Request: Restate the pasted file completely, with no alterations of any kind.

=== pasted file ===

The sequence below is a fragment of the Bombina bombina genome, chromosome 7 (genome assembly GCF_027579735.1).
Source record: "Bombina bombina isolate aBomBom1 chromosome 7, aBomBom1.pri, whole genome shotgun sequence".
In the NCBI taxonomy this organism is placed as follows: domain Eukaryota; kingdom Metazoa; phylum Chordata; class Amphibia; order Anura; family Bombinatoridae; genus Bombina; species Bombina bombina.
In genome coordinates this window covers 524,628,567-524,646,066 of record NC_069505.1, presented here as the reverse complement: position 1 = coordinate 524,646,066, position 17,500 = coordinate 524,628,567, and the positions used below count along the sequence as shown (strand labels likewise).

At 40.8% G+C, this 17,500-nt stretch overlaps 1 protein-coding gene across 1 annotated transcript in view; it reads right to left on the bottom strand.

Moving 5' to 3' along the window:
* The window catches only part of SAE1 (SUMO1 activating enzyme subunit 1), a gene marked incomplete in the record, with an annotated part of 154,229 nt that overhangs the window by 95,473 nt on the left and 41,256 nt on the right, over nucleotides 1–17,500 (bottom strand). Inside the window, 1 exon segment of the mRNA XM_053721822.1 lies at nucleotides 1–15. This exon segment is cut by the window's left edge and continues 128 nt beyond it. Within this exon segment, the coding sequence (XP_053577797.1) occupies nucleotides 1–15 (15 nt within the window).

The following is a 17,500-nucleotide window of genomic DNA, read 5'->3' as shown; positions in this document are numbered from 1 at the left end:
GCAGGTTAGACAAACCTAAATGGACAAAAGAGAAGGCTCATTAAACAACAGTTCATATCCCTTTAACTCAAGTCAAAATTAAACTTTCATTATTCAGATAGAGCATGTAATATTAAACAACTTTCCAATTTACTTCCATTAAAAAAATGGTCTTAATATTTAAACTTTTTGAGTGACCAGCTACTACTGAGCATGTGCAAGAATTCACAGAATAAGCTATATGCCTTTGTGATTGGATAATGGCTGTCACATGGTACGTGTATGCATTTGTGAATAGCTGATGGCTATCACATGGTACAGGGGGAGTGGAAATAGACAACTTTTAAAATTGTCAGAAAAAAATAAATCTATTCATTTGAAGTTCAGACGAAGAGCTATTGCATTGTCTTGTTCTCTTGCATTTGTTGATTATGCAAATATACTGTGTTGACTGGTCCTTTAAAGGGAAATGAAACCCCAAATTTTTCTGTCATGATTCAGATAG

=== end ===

The sequence below is a fragment of the Bombina bombina genome, chromosome 7 (genome assembly GCF_027579735.1).
Source record: "Bombina bombina isolate aBomBom1 chromosome 7, aBomBom1.pri, whole genome shotgun sequence".
In the NCBI taxonomy this organism is placed as follows: domain Eukaryota; kingdom Metazoa; phylum Chordata; class Amphibia; order Anura; family Bombinatoridae; genus Bombina; species Bombina bombina.
In genome coordinates this window covers 524,628,567-524,646,066 of record NC_069505.1, presented here as the reverse complement: position 1 = coordinate 524,646,066, position 17,500 = coordinate 524,628,567, and the positions used below count along the sequence as shown (strand labels likewise).

At 40.8% G+C, this 17,500-nt stretch overlaps 1 protein-coding gene across 1 annotated transcript in view; it reads right to left on the bottom strand.

Moving 5' to 3' along the window:
* The window catches only part of SAE1 (SUMO1 activating enzyme subunit 1), a gene marked incomplete in the record, with an annotated part of 154,229 nt that overhangs the window by 95,473 nt on the left and 41,256 nt on the right, over nucleotides 1–17,500 (bottom strand). Inside the window, 1 exon segment of the mRNA XM_053721822.1 lies at nucleotides 1–15. This exon segment is cut by the window's left edge and continues 128 nt beyond it. Within this exon segment, the coding sequence (XP_053577797.1) occupies nucleotides 1–15 (15 nt within the window).

The following is a 17,500-nucleotide window of genomic DNA, read 5'->3' as shown; positions in this document are numbered from 1 at the left end:
GCAGGTTAGACAAACCTAAATGGACAAAAGAGAAGGCTCATTAAACAACAGTTCATATCCCTTTAACTCAAGTCAAAATTAAACTTTCATTATTCAGATAGAGCATGTAATATTAAACAACTTTCCAATTTACTTCCATTAAAAAAATGGTCTTAATATTTAAACTTTTTGAGTGACCAGCTACTACTGAGCATGTGCAAGAATTCACAGAATAAGCTATATGCCTTTGTGATTGGATAATGGCTGTCACATGGTACGTGTATGCATTTGTGAATAGCTGATGGCTATCACATGGTACAGGGGGAGTGGAAATAGACAACTTTTAAAATTGTCAGAAAAAAATAAATCTATTCATTTGAAGTTCAGACGAAGAGCTATTGCATTGTCTTGTTCTCTTGCATTTGTTGATTATGCAAATATACTGTGTTGACTGGTCCTTTAAAGGGAAATGAAACCCCAAATTTTTCTGTCATGATTCAGATAG